January 30 2015 Latest news:
Thursday, August 21, 2014
Council leaders have welcomed a planning application from a company which wants to start up a factory in a hanger at the former RAF Coltishall air base.
Bosses of Little Melton-based Vitromite, which takes reprocessed glass and turns it into building components, say up to 250 jobs could be created in the long term.
The company, which was created eight months ago, wants to use one of the four aircraft hangars at the 600 acre site, which Norfolk County Council bought for £4m in January last year.
A planning application has been lodged with North Norfolk District Council for hangar four to be used for a 53 metre long production line, where waste glass is turned into glass beads which are then mixed with resin.
The company says that patented process create panels which can be used in construction.
James Howells, director of Vitromite, said: “We are eager to establish a permanent base at Coltishall. This will ultimately bring life back to this corner of Norfolk which has always been our prime choice of location.
“For a cutting edge new business such as Vitromite Ltd to be forever linked with an important heritage asset such as former RAF Coltishall is the wish of all of us at Vitromite and we have all worked very hard to get to this point.
“We are very aware of the heritage and heartfelt association around the globe of the site and any and all of our efforts will be complementary and respectful of the whole site and the surrounding communities.
“We aim to be ‘Low impact High output’ and a supportive neighbour to help fill the vibrancy and financial void left from the departure of the RAF.
“Badersfield is a developing community and deserves the opportunity of local employment both direct and indirect our aim is to provide this for many years to come.”
The company says, if planning permission is secured, it would create a dozen new jobs straight away and would grow to beyond 250 in the “medium to longer term”.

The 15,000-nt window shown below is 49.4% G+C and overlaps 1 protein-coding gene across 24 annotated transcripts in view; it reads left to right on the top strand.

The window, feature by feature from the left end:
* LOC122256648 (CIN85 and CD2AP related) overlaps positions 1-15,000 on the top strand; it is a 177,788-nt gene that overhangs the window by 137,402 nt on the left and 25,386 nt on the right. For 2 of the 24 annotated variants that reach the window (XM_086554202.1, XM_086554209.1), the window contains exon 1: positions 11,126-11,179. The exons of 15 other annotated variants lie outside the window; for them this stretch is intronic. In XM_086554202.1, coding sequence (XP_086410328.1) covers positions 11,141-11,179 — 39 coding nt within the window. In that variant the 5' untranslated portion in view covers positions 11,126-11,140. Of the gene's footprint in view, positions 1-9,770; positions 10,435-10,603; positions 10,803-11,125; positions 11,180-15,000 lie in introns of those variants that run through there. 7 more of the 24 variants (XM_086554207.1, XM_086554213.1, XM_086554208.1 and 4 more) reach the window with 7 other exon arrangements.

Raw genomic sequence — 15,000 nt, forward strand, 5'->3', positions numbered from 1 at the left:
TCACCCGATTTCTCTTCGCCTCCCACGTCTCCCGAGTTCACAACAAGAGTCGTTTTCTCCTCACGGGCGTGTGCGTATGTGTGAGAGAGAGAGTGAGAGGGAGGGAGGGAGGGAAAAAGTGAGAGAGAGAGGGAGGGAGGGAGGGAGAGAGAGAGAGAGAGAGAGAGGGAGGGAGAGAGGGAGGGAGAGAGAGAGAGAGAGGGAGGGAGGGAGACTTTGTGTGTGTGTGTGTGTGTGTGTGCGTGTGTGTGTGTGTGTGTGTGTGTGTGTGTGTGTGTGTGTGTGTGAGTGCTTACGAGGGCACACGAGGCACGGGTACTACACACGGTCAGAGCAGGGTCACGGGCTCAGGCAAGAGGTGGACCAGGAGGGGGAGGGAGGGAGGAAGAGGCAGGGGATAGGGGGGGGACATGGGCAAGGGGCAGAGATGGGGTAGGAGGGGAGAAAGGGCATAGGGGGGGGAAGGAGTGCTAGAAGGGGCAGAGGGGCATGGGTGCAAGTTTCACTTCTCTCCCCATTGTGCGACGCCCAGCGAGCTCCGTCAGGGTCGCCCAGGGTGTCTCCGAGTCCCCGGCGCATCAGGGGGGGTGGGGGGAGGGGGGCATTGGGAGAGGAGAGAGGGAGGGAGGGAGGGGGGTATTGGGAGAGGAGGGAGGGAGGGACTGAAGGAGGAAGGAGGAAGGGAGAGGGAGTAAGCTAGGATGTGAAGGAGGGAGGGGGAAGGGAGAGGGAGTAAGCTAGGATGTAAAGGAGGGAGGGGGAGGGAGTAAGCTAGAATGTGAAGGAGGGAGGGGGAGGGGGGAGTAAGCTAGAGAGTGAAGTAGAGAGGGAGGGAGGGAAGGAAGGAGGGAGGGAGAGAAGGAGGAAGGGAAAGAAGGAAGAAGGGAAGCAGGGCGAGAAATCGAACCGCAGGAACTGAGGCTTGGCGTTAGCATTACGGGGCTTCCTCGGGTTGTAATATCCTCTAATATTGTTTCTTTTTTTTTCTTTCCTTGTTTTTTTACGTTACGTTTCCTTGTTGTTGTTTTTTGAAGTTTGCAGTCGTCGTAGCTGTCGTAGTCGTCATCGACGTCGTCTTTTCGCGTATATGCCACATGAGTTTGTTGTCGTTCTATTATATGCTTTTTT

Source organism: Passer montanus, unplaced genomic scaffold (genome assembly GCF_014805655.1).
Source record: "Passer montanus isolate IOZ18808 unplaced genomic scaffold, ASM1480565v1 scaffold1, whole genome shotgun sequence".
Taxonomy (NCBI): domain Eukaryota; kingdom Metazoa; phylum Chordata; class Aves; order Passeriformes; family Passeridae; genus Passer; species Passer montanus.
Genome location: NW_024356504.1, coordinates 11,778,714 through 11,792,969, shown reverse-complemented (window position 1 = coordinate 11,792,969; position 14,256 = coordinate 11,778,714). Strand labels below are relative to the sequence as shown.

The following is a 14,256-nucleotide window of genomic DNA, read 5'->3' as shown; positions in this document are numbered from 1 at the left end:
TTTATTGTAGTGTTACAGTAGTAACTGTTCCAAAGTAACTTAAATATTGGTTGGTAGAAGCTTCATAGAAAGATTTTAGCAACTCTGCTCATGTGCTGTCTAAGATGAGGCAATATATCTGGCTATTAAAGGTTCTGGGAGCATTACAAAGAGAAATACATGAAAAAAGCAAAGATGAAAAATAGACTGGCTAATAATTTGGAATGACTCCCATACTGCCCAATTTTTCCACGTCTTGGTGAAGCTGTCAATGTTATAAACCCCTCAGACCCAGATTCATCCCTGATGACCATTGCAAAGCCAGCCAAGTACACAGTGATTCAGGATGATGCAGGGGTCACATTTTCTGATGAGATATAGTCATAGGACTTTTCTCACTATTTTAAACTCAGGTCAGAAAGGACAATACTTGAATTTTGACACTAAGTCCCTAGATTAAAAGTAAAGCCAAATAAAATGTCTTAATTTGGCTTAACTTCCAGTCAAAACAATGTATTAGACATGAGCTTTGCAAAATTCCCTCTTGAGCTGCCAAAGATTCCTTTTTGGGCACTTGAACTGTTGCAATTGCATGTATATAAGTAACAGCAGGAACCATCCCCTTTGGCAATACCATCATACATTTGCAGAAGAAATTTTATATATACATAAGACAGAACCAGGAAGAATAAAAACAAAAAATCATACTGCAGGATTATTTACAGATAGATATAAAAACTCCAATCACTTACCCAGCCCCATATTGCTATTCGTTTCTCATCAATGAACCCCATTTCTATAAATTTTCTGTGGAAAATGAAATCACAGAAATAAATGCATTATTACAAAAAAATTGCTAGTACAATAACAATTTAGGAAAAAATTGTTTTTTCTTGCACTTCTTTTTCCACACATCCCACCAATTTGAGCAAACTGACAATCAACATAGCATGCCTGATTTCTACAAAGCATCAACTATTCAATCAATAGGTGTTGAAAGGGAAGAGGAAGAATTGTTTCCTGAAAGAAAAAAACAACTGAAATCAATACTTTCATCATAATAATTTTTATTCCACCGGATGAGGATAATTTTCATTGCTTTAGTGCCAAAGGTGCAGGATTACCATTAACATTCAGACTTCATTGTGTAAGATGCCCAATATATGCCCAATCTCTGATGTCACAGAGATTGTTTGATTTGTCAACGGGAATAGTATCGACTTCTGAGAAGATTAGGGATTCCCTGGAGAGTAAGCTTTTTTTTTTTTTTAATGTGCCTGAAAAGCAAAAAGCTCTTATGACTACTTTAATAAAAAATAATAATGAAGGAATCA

Documents lodged with North Norfolk District Council state that the factory would result in 10 lorry movements in and 10 lorry movements away from the base within the proposed 12 hour working day of 7am until 7pm, Monday to Saturday.
As reported, the apparent slow progress at getting tenants in at the former RAF base, has led to criticism of the council’s decision to buy the base.
An application to dig up the ends of the runway to provide aggregate is currently on hold, while a proposal for a solar farm hit a potential hurdle when the government announced changes to the subsidies for such schemes.
George Nobbs, leader of Norfolk County Council, said of the Vitromite application: “This is a welcome step in the right direction to help bring life back into the former airbase and boost its prosperity for the future.
“We have always said there is much potential for economic success on the site but that development would take time to come to fruition simply due to its sheer size and complexity.
“I’m pleased that work has been taking place behind the scenes and this business development is another positive move towards the site’s rejuvenation.”
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